A few days ago I stumbled across a poignant blog post on Facebook. The essay, written by a hospice nurse, recounted the top five regrets people in their final days had shared with her over the years.
I found the five laments to be profound.
- I wish I’d had the courage to live a life true to myself, not the life others expected of me.
- I wish I didn’t work so hard.
- I wish I’d had the courage to express my feelings.
- I wish I had stayed in touch with my friends.
- I wish that I had let myself be happier.
They resonated especially strongly with me because only two years ago, my mom spent her last ten weeks of life living (actually, she was dying) with my family. Her wishes: To eat bacon and M&Ms. To have a cat sleep on her bed at night. To watch old Billie Jean King matches on the Tennis Channel. To listen to her three grandchildren play rambunctious games of indoor basketball one wall away from her pillow. To have a goodnight kiss from me.
It was a time like no other, as precious to me as the first few days of my children’s lives.
A day or so after reading the nurse’s words, I saw a post (thank heavens for Facebook) about my upcoming 25th year college reunion. Harvard makes a big deal out of the 25th gathering. Alumni, kids and spouses are all invited for five days of extravagant fun – Camp Harvard for the children, Red Sox games at Fenway, a Boston Pops concert, a cruise down the Charles River, graduation with its powerful joy. Most of the reunion previews to date have sounded decidedly festive: Updates about children, adventures and careers, planning panels and get-togethers, the pros and cons of staying in the dorms or nearby, more civilized and more expensive, hotels.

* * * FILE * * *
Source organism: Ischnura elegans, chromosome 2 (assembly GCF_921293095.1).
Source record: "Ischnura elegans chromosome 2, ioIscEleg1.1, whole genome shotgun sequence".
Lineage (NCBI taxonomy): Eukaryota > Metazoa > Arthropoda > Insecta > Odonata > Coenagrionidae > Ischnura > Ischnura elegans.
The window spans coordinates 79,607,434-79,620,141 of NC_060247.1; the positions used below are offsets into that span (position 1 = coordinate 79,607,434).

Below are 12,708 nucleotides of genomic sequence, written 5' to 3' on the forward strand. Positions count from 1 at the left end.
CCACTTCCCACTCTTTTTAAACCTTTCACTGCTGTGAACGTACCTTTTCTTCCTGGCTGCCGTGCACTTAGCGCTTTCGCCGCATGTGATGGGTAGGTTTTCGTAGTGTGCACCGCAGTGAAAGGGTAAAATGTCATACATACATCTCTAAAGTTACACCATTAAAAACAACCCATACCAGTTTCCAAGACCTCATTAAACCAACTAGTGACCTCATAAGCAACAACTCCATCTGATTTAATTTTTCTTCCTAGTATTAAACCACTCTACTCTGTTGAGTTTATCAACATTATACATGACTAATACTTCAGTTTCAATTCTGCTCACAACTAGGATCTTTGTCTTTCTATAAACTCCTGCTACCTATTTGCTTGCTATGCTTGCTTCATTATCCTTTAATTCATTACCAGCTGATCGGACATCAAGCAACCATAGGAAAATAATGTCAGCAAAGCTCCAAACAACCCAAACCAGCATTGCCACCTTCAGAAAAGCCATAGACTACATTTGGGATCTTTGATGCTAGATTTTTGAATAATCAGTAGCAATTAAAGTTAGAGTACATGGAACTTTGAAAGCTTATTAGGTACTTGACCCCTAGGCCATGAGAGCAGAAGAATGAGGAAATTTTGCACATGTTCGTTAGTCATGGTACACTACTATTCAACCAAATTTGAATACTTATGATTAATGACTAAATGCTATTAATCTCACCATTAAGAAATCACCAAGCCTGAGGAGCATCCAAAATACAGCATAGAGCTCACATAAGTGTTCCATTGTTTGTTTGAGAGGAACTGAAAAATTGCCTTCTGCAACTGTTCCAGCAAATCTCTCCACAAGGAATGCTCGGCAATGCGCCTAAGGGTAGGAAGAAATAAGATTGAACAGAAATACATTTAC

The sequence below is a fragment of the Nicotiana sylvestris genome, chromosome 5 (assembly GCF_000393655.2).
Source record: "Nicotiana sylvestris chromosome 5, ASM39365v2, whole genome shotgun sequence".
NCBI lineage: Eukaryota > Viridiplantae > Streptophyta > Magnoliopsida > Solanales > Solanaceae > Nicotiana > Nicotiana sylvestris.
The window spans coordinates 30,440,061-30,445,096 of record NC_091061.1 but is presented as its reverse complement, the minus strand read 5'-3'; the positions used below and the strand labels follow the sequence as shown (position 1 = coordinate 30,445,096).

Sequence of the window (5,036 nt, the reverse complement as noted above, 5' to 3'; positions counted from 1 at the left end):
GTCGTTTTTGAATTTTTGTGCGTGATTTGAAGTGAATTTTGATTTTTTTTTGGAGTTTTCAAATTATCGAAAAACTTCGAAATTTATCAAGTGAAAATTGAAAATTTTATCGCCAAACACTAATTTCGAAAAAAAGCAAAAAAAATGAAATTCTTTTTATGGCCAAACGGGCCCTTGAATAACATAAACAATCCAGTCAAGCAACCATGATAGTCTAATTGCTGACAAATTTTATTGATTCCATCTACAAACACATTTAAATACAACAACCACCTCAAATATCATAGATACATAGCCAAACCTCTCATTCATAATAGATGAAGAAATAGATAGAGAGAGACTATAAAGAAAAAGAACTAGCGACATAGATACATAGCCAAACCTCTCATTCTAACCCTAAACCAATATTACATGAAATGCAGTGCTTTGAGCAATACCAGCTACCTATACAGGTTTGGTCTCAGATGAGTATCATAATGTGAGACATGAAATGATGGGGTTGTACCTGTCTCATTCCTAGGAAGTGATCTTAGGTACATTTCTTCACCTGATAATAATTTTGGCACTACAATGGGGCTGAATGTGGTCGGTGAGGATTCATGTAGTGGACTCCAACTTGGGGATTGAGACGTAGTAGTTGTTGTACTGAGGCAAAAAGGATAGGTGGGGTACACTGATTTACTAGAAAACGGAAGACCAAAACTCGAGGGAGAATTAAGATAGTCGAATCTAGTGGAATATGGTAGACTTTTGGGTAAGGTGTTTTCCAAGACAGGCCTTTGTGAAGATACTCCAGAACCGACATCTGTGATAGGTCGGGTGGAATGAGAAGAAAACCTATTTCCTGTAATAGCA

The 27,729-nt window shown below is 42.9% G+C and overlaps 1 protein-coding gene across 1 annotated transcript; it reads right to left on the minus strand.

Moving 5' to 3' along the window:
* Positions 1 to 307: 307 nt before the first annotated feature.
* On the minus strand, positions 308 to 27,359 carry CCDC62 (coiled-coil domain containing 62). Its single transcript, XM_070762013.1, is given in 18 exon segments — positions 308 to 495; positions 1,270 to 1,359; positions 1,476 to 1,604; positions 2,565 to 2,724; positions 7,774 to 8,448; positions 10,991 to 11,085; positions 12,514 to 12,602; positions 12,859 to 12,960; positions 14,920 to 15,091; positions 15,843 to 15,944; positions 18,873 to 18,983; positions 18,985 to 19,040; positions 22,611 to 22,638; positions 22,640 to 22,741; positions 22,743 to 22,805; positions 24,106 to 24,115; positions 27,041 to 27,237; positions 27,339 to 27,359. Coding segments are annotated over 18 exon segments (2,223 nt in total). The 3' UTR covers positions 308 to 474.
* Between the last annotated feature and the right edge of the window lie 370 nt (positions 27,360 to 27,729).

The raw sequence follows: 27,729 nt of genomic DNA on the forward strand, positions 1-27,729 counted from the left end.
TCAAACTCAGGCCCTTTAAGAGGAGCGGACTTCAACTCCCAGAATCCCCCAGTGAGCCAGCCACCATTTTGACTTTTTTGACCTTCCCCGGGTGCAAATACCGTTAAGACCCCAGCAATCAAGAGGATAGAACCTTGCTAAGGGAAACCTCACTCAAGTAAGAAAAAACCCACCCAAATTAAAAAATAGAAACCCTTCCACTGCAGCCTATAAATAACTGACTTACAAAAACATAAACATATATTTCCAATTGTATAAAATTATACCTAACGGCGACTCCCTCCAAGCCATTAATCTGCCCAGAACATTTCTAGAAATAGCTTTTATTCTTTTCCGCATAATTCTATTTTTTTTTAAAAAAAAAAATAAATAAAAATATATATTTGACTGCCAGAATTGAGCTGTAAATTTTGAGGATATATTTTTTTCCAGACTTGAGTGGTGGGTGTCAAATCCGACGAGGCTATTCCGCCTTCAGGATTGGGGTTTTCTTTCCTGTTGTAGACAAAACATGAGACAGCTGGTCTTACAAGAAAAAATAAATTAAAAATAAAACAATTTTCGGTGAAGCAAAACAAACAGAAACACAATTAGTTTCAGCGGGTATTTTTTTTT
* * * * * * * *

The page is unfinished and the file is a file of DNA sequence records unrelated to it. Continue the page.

But this entry hit me with surprise – giving me that feeling you get when a gust of wind unexpectedly knocks off your hat. It was an announcement of a memorial service to honor classmates who have died since our 1987 graduation. Over 25 out of a class of 1,600 are gone. Killed by a drunk driver. Suicide. Cancer. Operation Iraqi Freedom. The World Trade Center. Attacked outside a gay bar. Cause of death unknown.
I did not know any of them personally. But I couldn’t believe the news.
Percentage-wise, 1.6% is not terribly high. I felt like shaking myself – of course any group now in their late 40s would include several casualties. Statistically it makes sense. From some perspectives, my class should count ourselves blessed.
But the list was a mortality check, which I suppose any 25th reunion is meant to be. Reunions also naturally trigger sentimentality. Predictably, I felt unbearably sad for those 25 lost friends and their families.
And lucky. I thought of all my own near-miss car accidents. The times my physically abusive first husband held a loaded gun to my head. The afternoon I dropped an electric cord in our swimming pool. The freak kitchen fire that went out by itself. The cancerous mole a dermatologist found before it spread.
In ways that are not sentimental or artificial or temporary or predictable, I am grateful for my great good luck. And determined to heed the warnings of those top five regrets.